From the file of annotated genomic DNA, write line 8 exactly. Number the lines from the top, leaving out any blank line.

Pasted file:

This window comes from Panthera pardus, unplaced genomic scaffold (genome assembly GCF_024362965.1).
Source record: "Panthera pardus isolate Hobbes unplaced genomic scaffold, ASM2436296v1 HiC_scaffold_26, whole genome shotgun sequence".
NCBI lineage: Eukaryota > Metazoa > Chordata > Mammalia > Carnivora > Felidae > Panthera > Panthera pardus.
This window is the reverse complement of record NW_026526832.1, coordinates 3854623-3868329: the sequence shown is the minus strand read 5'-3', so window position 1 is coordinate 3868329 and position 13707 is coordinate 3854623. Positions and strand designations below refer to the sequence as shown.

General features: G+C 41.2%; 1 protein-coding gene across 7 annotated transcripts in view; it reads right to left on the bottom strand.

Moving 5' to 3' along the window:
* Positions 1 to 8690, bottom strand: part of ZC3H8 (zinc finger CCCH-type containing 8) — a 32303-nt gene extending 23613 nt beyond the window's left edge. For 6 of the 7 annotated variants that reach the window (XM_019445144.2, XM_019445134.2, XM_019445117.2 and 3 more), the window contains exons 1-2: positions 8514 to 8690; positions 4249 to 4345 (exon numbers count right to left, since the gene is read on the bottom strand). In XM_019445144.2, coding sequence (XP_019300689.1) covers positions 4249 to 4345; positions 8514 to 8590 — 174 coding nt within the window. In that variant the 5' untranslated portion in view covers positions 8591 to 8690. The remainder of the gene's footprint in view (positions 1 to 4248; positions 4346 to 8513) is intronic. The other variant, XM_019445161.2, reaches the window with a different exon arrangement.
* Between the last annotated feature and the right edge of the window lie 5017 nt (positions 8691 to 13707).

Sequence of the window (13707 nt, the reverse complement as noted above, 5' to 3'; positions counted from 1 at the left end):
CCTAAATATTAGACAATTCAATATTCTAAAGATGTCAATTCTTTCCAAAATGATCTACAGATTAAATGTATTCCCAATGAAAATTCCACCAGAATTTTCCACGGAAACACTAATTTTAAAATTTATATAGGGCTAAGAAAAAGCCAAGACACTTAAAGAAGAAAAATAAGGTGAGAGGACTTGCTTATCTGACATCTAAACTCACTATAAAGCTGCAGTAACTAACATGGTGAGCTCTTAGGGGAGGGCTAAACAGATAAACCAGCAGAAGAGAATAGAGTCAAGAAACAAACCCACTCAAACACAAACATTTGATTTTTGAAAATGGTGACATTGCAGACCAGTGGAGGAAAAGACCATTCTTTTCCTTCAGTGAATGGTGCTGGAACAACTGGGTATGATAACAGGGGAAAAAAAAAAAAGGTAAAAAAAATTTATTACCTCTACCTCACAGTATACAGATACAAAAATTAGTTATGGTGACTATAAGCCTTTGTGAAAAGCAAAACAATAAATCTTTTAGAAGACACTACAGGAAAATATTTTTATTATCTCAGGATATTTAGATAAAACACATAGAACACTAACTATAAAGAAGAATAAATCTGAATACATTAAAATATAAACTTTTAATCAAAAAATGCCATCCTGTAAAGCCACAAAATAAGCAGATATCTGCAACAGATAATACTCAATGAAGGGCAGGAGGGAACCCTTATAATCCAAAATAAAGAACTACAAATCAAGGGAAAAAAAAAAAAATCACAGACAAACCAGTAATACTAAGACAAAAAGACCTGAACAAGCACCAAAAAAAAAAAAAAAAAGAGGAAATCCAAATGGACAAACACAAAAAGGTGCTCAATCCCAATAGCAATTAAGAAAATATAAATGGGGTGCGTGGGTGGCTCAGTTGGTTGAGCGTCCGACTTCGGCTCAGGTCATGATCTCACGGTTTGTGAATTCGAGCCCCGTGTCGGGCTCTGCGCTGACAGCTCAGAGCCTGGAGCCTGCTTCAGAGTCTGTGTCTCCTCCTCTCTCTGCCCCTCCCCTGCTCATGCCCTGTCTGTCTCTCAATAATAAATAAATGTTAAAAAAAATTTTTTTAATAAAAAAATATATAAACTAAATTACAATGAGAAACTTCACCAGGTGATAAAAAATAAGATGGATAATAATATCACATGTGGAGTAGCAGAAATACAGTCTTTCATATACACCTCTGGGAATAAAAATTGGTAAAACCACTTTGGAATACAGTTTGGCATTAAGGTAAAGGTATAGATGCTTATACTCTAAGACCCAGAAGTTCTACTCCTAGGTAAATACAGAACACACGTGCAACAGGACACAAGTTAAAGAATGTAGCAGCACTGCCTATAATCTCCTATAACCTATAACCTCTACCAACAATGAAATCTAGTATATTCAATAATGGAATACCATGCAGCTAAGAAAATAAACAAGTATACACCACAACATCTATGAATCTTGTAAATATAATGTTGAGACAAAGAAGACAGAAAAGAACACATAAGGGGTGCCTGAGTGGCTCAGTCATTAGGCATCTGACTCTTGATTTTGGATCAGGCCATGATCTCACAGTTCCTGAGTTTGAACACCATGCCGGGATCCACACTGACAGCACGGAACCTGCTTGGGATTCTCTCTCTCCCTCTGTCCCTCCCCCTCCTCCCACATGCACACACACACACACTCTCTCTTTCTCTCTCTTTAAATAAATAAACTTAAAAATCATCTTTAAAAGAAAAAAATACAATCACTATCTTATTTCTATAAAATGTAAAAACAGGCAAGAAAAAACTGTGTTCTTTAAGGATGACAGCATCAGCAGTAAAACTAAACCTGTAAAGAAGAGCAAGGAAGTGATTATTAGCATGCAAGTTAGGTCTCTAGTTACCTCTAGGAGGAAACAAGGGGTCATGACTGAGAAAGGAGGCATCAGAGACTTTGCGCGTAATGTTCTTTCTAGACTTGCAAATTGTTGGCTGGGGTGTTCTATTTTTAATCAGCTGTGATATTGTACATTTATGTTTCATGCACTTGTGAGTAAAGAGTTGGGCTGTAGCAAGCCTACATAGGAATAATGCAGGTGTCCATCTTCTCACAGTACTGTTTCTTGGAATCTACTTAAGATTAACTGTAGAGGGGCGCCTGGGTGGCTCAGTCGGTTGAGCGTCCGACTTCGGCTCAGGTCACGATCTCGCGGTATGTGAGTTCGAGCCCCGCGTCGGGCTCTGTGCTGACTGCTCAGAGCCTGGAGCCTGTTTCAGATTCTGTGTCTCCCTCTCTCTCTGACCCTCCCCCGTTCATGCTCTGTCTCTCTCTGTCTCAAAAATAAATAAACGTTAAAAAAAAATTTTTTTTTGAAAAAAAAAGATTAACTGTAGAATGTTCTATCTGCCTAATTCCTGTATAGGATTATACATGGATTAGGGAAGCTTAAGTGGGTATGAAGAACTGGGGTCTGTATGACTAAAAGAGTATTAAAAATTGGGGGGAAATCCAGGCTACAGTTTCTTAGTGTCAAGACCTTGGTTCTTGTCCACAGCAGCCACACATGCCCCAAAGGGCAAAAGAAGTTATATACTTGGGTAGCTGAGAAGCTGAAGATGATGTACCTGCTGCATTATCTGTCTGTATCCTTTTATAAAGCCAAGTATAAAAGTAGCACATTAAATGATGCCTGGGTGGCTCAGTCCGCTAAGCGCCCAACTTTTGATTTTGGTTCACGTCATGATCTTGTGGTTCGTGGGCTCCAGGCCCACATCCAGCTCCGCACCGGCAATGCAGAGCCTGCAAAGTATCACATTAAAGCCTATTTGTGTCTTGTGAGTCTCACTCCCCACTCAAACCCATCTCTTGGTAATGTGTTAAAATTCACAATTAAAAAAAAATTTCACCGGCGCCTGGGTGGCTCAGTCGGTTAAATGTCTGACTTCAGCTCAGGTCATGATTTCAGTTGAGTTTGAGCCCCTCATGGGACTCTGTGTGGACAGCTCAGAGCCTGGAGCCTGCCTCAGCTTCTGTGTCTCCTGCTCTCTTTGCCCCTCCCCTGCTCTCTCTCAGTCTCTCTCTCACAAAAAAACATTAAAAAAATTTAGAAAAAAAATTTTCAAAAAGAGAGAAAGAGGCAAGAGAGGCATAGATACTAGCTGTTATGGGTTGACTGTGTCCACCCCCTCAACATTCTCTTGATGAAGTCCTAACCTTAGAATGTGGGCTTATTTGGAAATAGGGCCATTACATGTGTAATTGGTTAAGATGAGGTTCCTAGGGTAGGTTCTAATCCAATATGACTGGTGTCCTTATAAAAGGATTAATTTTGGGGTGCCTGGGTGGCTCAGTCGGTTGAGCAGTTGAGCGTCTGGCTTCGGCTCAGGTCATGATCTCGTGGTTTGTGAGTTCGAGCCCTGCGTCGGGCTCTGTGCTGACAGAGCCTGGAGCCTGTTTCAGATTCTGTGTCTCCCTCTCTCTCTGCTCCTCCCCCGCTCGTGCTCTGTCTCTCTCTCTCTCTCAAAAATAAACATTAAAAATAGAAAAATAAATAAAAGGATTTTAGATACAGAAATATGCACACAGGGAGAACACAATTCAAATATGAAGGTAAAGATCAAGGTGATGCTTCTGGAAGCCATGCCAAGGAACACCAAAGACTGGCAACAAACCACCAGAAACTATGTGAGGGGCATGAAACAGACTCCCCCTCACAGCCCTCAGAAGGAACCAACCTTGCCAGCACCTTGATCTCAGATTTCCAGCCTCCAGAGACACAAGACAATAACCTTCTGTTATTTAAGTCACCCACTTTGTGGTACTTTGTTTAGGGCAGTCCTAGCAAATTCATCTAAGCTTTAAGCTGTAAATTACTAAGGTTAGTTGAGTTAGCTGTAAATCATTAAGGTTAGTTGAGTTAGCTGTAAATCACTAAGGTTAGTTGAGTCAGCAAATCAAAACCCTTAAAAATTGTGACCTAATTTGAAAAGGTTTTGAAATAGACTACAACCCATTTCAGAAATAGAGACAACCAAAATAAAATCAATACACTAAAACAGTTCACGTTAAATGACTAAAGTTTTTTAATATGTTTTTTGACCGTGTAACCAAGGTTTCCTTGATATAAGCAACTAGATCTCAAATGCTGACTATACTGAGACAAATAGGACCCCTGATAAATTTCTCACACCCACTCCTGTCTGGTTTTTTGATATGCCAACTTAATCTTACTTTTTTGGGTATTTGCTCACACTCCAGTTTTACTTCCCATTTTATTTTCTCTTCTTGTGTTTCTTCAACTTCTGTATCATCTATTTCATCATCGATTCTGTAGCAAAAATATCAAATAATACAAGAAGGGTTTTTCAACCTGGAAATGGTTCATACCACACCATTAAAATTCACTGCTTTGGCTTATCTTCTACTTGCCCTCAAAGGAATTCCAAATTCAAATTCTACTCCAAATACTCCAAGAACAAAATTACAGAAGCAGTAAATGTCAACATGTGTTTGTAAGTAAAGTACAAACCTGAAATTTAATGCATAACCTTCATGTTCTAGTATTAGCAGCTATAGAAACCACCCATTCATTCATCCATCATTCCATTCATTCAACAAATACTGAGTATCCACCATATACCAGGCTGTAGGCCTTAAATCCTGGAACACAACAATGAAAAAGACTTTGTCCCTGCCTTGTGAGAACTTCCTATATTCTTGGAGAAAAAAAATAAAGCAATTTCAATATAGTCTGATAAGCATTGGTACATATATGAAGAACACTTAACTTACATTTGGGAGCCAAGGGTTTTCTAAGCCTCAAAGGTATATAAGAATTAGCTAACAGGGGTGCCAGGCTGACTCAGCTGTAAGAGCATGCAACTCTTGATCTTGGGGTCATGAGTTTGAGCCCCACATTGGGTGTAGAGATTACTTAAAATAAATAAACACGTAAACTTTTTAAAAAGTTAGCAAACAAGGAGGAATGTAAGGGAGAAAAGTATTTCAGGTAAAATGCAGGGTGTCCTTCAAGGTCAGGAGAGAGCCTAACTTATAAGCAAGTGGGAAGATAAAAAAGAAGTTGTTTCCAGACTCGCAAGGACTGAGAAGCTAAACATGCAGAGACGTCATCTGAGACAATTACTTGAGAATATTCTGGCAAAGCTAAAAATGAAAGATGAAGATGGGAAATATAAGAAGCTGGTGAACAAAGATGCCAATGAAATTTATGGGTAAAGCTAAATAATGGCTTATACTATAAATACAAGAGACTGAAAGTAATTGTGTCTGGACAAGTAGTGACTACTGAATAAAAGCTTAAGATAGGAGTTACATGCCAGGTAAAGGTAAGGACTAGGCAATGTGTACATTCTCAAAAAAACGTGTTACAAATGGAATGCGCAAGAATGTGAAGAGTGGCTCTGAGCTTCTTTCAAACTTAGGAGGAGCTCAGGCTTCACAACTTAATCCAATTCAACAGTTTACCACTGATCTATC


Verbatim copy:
* Between the last annotated feature and the right edge of the window lie 5017 nt (positions 8691 to 13707).